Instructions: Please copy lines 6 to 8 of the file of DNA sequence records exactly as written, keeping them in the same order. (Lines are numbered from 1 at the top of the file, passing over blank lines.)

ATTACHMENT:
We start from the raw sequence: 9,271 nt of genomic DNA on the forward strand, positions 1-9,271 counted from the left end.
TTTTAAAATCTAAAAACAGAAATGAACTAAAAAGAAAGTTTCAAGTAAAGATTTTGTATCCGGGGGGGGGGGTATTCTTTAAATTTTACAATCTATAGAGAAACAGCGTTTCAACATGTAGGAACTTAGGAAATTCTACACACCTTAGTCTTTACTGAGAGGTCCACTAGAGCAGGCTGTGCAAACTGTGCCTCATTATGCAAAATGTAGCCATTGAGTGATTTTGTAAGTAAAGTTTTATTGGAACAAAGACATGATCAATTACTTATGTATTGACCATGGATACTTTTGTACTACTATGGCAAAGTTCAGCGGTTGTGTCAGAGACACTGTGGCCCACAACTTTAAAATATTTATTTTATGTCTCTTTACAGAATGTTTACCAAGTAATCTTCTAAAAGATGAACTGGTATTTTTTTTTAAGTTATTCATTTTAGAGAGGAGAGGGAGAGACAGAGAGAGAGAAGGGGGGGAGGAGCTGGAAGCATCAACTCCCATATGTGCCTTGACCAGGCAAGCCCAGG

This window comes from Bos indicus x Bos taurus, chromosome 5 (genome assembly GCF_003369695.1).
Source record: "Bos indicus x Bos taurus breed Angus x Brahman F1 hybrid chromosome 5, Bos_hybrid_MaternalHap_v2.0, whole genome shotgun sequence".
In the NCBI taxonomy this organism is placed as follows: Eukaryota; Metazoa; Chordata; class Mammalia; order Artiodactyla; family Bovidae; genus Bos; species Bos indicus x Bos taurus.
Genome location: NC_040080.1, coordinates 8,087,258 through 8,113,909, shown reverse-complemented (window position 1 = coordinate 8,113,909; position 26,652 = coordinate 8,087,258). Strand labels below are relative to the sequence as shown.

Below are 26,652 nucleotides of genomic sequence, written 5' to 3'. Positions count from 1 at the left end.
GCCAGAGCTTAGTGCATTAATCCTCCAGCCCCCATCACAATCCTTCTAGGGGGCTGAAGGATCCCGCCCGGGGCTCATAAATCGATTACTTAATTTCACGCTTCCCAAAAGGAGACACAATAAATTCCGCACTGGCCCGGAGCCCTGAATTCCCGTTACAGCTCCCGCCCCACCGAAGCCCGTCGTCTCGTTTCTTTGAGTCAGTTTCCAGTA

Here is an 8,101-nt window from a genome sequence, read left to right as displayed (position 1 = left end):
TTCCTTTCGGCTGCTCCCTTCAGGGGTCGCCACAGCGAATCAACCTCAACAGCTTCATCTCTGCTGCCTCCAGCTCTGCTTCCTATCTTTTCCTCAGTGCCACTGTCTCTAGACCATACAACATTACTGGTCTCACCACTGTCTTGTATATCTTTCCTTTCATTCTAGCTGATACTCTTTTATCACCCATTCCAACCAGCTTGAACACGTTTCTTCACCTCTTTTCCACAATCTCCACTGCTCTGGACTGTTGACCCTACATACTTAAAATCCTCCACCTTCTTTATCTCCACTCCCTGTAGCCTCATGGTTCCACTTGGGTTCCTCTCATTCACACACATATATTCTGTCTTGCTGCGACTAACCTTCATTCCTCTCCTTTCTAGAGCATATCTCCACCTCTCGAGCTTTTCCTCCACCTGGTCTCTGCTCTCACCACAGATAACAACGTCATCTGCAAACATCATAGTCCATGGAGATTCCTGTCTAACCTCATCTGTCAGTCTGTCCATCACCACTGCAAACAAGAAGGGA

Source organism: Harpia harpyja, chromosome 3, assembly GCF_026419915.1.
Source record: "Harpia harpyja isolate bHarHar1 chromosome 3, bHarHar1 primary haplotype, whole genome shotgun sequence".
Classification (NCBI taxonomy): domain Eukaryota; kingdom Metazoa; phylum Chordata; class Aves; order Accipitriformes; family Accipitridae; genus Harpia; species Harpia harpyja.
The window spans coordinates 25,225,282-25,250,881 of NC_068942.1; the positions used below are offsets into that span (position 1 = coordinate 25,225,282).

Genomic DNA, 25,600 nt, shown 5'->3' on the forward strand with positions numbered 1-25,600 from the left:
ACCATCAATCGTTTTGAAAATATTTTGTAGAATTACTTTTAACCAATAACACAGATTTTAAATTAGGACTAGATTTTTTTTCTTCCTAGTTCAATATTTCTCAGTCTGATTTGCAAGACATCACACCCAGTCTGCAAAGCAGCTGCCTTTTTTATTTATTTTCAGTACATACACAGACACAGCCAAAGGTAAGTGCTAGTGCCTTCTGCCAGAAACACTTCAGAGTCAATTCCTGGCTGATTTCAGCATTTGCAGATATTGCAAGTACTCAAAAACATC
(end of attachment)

Genome location: NC_040080.1, coordinates 8,087,258 through 8,113,909, shown reverse-complemented (window position 1 = coordinate 8,113,909; position 26,652 = coordinate 8,087,258). Strand labels below are relative to the sequence as shown.

Below are 26,652 nucleotides of genomic sequence, written 5' to 3'. Positions count from 1 at the left end.
GCCAGAGCTTAGTGCATTAATCCTCCAGCCCCCATCACAATCCTTCTAGGGGGCTGAAGGATCCCGCCCGGGGCTCATAAATCGATTACTTAATTTCACGCTTCCCAAAAGGAGACACAATAAATTCCGCACTGGCCCGGAGCCCTGAATTCCCGTTACAGCTCCCGCCCCACCGAAGCCCGTCGTCTCGTTTCTTTGAGTCAGTTTCCAGTA